June 2016: Genomics, Proteomics & Bioinformatics
Yelena Chernyavskaya, Brandon Kent, Kirsten C Sadler
The cancer epigenome is fundamentally different than that of normal cells. How these differences arise in and contribute to carcinogenesis is not known, and studies using model organisms such as zebrafish provide an opportunity to address these important questions. Modifications of histones and DNA comprise the complex epigenome, and these influence chromatin structure, genome stability and gene expression, all of which are fundamental to the cellular changes that cause cancer. The cancer genome atlas covers the wide spectrum of genetic changes associated with nearly every cancer type, however, this catalog is currently uni-dimensional...
2016: Advances in Experimental Medicine and Biology
Yan-Ruide Li, Wan-Xi Yang
Myosin is a kind of actin-based motor protein. As the crucial functions of myosin during tumorigenesis have become increasingly apparent, the profile of myosin in the field of cancer research has also been growing. Eighteen distinct classes of myosins have been discovered in the past twenty years and constitute a diverse superfamily. Various myosins share similar structures. They all convert energy from ATP hydrolysis to exert mechanical stress upon interactions with microfilaments. Ongoing research is increasingly suggesting that at least seven kinds of myosins participate in the formation and development of cancer...
April 19, 2016: Oncotarget
Lijun Cheng, Bryan P Schneider, Lang Li
BACKGROUND: Cancer has been extensively characterized on the basis of genomics. The integration of genetic information about cancers with data on how the cancers respond to target based therapy to help to optimum cancer treatment. OBJECTIVE: The increasing usage of sequencing technology in cancer research and clinical practice has enormously advanced our understanding of cancer mechanisms. The cancer precision medicine is becoming a reality. Although off-label drug usage is a common practice in treating cancer, it suffers from the lack of knowledge base for proper cancer drug selections...
July 2016: Journal of the American Medical Informatics Association: JAMIA
Fred Zepp
While many of the currently available vaccines have been developed empirically, with limited understanding on how they activate the immune system and elicit protective immunity, the recent progress in basic sciences like immunology, microbiology, genetics, and molecular biology has fostered our understanding on the interaction of microorganisms with the human immune system. In consequence, modern vaccine development strongly builds on the precise knowledge of the biology of microbial pathogens, their interaction with the human immune system, as well as their capacity to counteract and evade innate and adaptive immune mechanisms...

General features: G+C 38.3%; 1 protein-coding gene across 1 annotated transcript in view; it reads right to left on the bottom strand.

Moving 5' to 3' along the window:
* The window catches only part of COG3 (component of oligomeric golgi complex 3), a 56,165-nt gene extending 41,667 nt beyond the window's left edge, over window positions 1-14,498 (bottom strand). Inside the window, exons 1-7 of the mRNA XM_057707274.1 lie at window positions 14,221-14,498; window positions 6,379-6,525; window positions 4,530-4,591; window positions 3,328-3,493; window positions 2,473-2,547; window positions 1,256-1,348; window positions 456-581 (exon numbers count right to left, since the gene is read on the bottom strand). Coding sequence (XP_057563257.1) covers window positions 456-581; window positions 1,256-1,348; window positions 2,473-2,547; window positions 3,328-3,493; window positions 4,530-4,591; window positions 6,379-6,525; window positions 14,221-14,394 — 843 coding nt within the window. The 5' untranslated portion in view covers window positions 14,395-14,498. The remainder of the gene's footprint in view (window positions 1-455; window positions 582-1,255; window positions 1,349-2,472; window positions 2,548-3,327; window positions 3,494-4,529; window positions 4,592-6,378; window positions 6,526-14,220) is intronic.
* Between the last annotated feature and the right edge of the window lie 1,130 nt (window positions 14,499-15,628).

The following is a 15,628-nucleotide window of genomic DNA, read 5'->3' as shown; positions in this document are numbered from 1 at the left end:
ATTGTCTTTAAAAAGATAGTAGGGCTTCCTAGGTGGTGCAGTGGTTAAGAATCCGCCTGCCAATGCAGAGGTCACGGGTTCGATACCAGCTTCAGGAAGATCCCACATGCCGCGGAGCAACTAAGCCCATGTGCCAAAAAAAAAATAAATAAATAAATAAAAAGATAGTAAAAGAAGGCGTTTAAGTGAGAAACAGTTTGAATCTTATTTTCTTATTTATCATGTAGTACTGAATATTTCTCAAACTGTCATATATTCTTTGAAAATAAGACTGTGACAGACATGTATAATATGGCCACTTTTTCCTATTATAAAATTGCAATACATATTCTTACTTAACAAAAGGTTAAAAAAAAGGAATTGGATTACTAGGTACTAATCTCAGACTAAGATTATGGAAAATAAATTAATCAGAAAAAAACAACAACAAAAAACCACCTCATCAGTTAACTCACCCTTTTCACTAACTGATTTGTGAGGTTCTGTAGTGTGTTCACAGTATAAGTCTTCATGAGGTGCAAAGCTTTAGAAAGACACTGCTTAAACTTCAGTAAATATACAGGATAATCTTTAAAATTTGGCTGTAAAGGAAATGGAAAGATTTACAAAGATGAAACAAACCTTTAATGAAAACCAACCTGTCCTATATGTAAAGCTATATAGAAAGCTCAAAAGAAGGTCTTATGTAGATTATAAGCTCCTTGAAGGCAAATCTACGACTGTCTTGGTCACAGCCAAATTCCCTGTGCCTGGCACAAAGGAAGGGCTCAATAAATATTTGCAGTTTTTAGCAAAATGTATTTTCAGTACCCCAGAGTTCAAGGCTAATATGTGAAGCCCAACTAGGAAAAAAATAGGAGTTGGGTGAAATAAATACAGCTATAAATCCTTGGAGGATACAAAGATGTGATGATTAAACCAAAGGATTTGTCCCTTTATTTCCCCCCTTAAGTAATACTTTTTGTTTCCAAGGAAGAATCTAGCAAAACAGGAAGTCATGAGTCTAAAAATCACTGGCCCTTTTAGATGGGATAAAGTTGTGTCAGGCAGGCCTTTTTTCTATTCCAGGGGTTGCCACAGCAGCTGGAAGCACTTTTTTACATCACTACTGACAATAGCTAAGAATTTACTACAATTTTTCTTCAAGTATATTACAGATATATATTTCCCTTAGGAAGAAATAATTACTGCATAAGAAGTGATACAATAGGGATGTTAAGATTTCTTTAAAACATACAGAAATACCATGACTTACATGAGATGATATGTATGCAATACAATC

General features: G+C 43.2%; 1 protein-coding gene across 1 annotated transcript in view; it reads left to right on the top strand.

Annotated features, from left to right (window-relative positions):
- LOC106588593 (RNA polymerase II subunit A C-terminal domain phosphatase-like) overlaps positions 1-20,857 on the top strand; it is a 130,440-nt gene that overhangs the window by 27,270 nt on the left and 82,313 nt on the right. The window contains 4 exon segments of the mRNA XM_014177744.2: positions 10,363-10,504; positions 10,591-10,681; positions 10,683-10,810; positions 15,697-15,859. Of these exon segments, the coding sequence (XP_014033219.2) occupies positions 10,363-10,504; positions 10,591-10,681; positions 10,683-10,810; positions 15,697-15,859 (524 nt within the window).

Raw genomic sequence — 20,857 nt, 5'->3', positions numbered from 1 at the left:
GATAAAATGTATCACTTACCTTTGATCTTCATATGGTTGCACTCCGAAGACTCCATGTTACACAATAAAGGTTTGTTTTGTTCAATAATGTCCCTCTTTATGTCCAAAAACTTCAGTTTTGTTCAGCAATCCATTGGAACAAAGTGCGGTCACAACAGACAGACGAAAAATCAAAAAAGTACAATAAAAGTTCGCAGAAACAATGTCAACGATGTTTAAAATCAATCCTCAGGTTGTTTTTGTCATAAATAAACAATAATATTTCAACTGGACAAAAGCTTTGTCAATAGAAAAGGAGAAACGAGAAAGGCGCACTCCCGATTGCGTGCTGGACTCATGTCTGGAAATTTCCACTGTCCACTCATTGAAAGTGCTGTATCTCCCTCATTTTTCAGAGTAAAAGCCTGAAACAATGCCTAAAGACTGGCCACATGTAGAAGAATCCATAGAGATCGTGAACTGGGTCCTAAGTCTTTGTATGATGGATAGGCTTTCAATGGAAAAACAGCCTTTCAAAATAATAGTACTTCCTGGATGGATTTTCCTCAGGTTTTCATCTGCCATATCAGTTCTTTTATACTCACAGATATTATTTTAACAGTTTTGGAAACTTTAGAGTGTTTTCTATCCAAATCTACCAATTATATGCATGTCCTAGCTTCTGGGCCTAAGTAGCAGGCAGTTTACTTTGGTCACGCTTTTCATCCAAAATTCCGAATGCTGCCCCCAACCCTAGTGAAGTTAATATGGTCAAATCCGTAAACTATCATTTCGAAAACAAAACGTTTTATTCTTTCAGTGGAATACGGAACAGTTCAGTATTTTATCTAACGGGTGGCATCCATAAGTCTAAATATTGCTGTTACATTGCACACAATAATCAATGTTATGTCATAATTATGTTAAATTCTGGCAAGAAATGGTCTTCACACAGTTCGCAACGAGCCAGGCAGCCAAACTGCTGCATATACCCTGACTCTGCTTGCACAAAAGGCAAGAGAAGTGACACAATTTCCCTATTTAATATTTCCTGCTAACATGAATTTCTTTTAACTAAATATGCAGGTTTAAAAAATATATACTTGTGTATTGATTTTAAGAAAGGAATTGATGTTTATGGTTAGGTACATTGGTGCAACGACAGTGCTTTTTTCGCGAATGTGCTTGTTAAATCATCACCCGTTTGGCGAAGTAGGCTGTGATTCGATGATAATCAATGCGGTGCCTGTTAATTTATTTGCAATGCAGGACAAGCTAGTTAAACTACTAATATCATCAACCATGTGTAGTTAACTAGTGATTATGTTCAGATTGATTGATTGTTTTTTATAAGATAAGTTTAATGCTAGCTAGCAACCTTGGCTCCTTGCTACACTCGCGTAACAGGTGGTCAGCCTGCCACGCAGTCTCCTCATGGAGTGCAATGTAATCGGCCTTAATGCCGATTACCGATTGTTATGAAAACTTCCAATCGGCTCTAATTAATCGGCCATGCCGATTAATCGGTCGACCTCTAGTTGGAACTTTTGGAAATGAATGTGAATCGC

2016: Methods in Molecular Biology
Foad J Rouhani, Serena Nik-Zainal, Arthur Wuster, Yilong Li, Nathalie Conte, Hiroko Koike-Yusa, Natsuhiko Kumasaka, Ludovic Vallier, Kosuke Yusa, Allan Bradley
The accuracy of replicating the genetic code is fundamental. DNA repair mechanisms protect the fidelity of the genome ensuring a low error rate between generations. This sustains the similarity of individuals whilst providing a repertoire of variants for evolution. The mutation rate in the human genome has recently been measured to be 50-70 de novo single nucleotide variants (SNVs) between generations. During development mutations accumulate in somatic cells so that an organism is a mosaic. However, variation within a tissue and between tissues has not been analysed...
April 2016: PLoS Genetics
Yafei Dai, Lujuan Wang, Jingqun Tang, Pengfei Cao, Zhaohui Luo, Jun Sun, Abraha Kiflu, Buqing Sai, Meili Zhang, Fan Wang, Guiyuan Li, Juanjuan Xiang
Cancer dormancy is a stage in tumor progression in which residual disease remains occult and asymptomatic for a prolonged period. Cancer cell dormancy is the main cause of cancer recurrence and failure of therapy. However, cancer dormancy is poorly characterized and the mechanisms of how cancer cells develop dormancy and relapse remain elusive. In this study, 5- fluorouracil (5-FU) was used to induce cancer cell dormancy. We found that cancer cells escape the cytotoxicity of 5-FU by becoming "dormant". After exposure to 5-FU, residual non-small cell lung cancer (NSCLC) cells underwent epithelial-mesenchymal transition (EMT), followed by mesenchymal-epithelial transition (MET)...
May 3, 2016: Oncotarget